JOSE N. CERRATO-MOLINA
STATE OF MARYLAND
Woodward, Graeff, Moylan, Charles E., Jr. (Retired, Specially Assigned), JJ.
The appellant, Jose N. Cerrato-Molina, was convicted in the Circuit Court for Prince George's County by a jury, presided over by Judge Daneeka V. Cotton, of 1) the possession of marijuana, 2) the possession of crack cocaine, and 3) the possession of cocaine hydrochloride. On this appeal, he raises the single contention that the evidence was not legally sufficient to have permitted Judge Cotton to deny his motion for a judgment of acquittal and to have submitted the case to the jury.
A Preliminary Reader's Guide
Before launching into an analysis of the legal sufficiency of the State's evidence, it behooves us to ask a very simple, but critical, question: "legally sufficient to prove what?" The three convictions were all for simple possession of controlled dangerous substances. In the context of this case, therefore, what exactly does "possession" entail?
Permeating the appellant's argument is his insistence on an off-the-cuff layman's definition that would simplistically assume that possession must be both actual and exclusive. His motion for acquittal was "based on the fact that the State had not placed the CDS in the hands of the appellant." The criminal law, however, is not nearly so demanding. The contraband criminally possessed need never be in the hands of the criminal possessor. It will suffice, we hold as we undertake our sufficiency assessment, if the possession established was merely constructive rather than actual or was merely joint rather than exclusive. We will proceed to a fuller discussion of the essential characteristics of possession infra.
A Mosaic Of Legal Sufficiency
The facts are simple. Aside from an uncontroversial chemist's report that was stipulated to, the evidence consisted exclusively of the testimony of Detective Jackson of the Prince George's County Police Department.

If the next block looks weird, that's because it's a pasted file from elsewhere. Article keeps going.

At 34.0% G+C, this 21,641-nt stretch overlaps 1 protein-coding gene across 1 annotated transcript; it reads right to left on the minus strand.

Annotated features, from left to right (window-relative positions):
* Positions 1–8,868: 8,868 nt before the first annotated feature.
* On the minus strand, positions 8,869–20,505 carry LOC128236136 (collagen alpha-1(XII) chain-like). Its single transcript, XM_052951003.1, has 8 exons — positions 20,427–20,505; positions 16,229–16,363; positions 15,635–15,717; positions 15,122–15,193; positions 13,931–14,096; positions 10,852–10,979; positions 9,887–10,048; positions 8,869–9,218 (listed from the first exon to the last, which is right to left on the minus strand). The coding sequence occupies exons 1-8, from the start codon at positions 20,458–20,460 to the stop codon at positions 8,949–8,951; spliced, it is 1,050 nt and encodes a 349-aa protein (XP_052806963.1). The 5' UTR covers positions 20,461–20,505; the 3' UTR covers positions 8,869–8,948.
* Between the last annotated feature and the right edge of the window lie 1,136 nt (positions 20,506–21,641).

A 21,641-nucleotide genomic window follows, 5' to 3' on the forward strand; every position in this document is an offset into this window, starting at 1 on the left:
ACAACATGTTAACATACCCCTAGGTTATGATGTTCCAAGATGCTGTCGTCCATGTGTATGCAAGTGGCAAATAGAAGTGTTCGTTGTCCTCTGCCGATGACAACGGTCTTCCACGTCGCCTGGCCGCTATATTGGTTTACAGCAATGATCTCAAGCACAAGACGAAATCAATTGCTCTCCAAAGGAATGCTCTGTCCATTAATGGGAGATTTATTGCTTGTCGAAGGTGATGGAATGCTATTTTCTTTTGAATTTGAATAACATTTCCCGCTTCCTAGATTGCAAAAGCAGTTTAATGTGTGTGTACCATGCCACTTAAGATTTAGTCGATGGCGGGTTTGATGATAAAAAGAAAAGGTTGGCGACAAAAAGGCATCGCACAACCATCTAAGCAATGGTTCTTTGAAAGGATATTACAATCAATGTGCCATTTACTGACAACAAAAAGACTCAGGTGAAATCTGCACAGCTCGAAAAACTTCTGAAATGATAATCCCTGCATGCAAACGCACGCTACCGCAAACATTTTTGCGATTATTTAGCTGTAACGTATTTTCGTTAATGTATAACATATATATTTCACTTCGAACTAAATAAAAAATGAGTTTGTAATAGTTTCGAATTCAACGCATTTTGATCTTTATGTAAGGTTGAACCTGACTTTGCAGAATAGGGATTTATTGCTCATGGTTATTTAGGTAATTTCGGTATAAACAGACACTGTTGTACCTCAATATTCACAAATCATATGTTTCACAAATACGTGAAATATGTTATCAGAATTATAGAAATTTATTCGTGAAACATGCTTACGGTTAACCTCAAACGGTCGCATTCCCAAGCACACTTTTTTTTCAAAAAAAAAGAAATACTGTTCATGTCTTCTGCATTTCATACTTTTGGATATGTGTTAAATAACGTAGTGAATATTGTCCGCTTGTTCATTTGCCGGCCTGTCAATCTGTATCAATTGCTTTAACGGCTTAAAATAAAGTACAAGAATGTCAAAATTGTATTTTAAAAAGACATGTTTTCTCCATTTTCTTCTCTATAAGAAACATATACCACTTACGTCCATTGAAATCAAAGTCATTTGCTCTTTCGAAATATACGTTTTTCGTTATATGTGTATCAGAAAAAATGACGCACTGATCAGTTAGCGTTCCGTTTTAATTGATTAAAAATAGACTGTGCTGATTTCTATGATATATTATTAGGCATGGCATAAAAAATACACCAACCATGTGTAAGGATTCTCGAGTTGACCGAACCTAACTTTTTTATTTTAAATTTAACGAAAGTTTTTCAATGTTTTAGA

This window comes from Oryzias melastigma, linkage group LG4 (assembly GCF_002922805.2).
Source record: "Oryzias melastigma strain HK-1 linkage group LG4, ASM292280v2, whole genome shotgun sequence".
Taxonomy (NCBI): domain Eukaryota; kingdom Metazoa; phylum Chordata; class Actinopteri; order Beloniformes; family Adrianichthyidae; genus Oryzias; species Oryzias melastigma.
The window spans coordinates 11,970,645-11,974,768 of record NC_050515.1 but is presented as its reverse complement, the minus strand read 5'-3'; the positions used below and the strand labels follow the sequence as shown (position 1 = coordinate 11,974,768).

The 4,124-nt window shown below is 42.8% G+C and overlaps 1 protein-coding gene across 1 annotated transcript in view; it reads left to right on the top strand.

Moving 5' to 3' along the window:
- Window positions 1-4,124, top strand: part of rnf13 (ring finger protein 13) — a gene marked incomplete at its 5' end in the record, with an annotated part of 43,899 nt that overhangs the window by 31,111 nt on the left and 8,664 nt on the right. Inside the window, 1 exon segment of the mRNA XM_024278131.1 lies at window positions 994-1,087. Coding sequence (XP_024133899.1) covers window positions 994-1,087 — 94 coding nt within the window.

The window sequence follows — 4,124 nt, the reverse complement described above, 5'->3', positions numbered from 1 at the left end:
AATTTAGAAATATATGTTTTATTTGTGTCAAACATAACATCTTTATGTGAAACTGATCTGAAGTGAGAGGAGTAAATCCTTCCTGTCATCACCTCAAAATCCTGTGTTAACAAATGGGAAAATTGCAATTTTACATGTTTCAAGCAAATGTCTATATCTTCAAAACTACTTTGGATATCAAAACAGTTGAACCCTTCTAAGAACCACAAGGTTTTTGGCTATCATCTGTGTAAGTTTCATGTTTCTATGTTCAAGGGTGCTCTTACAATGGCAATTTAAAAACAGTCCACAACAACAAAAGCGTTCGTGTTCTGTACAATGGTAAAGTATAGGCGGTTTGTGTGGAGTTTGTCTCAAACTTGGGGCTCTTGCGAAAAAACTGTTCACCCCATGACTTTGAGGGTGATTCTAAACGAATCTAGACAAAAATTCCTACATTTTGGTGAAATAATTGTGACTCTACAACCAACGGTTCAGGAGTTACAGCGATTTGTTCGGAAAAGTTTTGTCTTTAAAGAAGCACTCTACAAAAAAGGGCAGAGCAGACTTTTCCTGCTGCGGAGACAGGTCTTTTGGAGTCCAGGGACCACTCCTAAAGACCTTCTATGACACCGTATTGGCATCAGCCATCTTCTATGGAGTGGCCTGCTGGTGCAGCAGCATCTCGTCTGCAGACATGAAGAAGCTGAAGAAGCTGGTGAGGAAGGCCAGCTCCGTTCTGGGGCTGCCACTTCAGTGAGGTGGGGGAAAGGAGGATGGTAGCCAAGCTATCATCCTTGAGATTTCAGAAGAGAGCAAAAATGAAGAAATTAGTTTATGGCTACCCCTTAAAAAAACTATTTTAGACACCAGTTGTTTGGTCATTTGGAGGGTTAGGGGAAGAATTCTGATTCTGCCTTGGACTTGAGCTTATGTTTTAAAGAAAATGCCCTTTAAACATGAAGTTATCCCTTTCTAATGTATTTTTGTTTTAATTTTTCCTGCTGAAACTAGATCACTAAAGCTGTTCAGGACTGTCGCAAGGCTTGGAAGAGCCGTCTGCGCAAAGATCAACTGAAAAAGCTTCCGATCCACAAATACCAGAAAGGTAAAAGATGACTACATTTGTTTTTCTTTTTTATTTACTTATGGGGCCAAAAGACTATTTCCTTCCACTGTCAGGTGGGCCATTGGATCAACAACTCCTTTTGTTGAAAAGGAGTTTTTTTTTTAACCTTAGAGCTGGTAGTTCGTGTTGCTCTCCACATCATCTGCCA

At approximately 10 p.m., on June 13, 2008, Detective Jackson, in a marked police cruiser, was on routine patrol on Sargent Road in Hyattsville. He observed a white Jeep, facing southbound on Sargent Road, parked but with its motor running. Detective Jackson turned his cruiser around and re-approached the Jeep from the rear. When he initially passed the Jeep, he had observed that its two occupants were drinking beer. After he turned around and approached nearer the Jeep, however, it suddenly took off and then proceeded at a high rate of speed through residential neighborhoods. As Detective Jackson followed, he observed a significant number of objects flying out of the front passenger window, a black bag and a variety of smaller items. A short distance later, the Jeep was disabled as it ran up onto a curb. Its two occupants were immediately arrested. The driver was Marlos Ramos. The passenger was the appellant.
Detective Jackson subsequently conducted a search back along the route of the chase. From the 6100 block of Westland Drive, he recovered three baggies of suspected drugs that were submitted to the Crime Laboratory and found to contain controlled dangerous substances. The Jeep was registered to Ramos. Except for the stipulated chemist's report, the detective's testimony was the totality of the case.